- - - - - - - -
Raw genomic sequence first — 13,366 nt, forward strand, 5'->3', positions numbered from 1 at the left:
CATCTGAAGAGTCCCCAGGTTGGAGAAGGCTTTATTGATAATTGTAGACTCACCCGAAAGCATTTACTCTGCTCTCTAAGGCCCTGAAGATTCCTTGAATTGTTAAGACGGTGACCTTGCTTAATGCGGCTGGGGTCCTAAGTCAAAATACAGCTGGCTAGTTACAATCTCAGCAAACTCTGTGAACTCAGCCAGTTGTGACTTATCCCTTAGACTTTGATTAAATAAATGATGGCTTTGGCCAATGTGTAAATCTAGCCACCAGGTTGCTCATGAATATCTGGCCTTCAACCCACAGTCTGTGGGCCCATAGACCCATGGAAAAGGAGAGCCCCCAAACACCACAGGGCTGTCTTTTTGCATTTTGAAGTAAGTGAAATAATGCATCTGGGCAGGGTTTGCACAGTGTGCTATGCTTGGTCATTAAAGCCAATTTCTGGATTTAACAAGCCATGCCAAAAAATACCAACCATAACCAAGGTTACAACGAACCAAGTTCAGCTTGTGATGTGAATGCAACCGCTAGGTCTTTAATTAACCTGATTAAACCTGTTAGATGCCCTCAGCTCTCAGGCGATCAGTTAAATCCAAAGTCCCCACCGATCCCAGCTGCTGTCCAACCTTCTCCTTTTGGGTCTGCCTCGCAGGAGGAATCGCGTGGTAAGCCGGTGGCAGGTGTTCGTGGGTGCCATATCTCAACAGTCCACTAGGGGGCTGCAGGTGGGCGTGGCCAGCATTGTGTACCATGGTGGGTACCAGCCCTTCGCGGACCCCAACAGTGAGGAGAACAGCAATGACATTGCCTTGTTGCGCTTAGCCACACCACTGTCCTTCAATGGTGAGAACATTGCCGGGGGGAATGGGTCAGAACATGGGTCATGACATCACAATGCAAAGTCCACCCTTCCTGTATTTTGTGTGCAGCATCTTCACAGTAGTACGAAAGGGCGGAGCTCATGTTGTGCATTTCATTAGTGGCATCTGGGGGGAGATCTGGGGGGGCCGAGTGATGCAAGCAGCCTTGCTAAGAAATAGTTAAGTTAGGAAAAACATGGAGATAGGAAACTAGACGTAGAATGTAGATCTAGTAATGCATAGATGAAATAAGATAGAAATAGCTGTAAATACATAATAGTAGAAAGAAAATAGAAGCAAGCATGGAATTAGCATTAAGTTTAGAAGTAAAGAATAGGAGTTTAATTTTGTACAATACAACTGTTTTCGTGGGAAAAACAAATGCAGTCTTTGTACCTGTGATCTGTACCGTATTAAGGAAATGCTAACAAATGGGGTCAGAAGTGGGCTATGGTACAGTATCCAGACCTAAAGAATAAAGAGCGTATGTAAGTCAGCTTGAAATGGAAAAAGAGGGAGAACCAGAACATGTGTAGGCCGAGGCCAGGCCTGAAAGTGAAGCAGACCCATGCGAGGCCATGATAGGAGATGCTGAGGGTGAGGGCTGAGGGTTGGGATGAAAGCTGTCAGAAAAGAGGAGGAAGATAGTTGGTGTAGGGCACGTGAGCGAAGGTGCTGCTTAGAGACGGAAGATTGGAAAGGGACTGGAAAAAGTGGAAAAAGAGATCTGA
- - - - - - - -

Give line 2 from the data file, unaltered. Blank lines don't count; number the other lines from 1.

CATCTGAAGAGTCCCCAGGTTGGAGAAGGCTTTATTGATAATTGTAGACTCACCCGAAAGCATTTACTCTGCTCTCTAAGGCCCTGAAGATTCCTTGAATTGTTAAGACGGTGACCTTGCTTAATGCGGCTGGGGTCCTAAGTCAAAATACAGCTGGCTAGTTACAATCTCAGCAAACTCTGTGAACTCAGCCAGTTGTGACTTATCCCTTAGACTTTGATTAAATAAATGATGGCTTTGGCCAATGTGTAAATCTAGCCACCAGGTTGCTCATGAATATCTGGCCTTCAACCCACAGTCTGTGGGCCCATAGACCCATGGAAAAGGAGAGCCCCCAAACACCACAGGGCTGTCTTTTTGCATTTTGAAGTAAGTGAAATAATGCATCTGGGCAGGGTTTGCACAGTGTGCTATGCTTGGTCATTAAAGCCAATTTCTGGATTTAACAAGCCATGCCAAAAAATACCAACCATAACCAAGGTTACAACGAACCAAGTTCAGCTTGTGATGTGAATGCAACCGCTAGGTCTTTAATTAACCTGATTAAACCTGTTAGATGCCCTCAGCTCTCAGGCGATCAGTTAAATCCAAAGTCCCCACCGATCCCAGCTGCTGTCCAACCTTCTCCTTTTGGGTCTGCCTCGCAGGAGGAATCGCGTGGTAAGCCGGTGGCAGGTGTTCGTGGGTGCCATATCTCAACAGTCCACTAGGGGGCTGCAGGTGGGCGTGGCCAGCATTGTGTACCATGGTGGGTACCAGCCCTTCGCGGACCCCAACAGTGAGGAGAACAGCAATGACATTGCCTTGTTGCGCTTAGCCACACCACTGTCCTTCAATGGTGAGAACATTGCCGGGGGGAATGGGTCAGAACATGGGTCATGACATCACAATGCAAAGTCCACCCTTCCTGTATTTTGTGTGCAGCATCTTCACAGTAGTACGAAAGGGCGGAGCTCATGTTGTGCATTTCATTAGTGGCATCTGGGGGGAGATCTGGGGGGGCCGAGTGATGCAAGCAGCCTTGCTAAGAAATAGTTAAGTTAGGAAAAACATGGAGATAGGAAACTAGACGTAGAATGTAGATCTAGTAATGCATAGATGAAATAAGATAGAAATAGCTGTAAATACATAATAGTAGAAAGAAAATAGAAGCAAGCATGGAATTAGCATTAAGTTTAGAAGTAAAGAATAGGAGTTTAATTTTGTACAATACAACTGTTTTCGTGGGAAAAACAAATGCAGTCTTTGTACCTGTGATCTGTACCGTATTAAGGAAATGCTAACAAATGGGGTCAGAAGTGGGCTATGGTACAGTATCCAGACCTAAAGAATAAAGAGCGTATGTAAGTCAGCTTGAAATGGAAAAAGAGGGAGAACCAGAACATGTGTAGGCCGAGGCCAGGCCTGAAAGTGAAGCAGACCCATGCGAGGCCATGATAGGAGATGCTGAGGGTGAGGGCTGAGGGTTGGGATGAAAGCTGTCAGAAAAGAGGAGGAAGATAGTTGGTGTAGGGCACGTGAGCGAAGGTGCTGCTTAGAGACGGAAGATTGGAAAGGGACTGGAAAAAGTGGAAAAAGAGATCTGA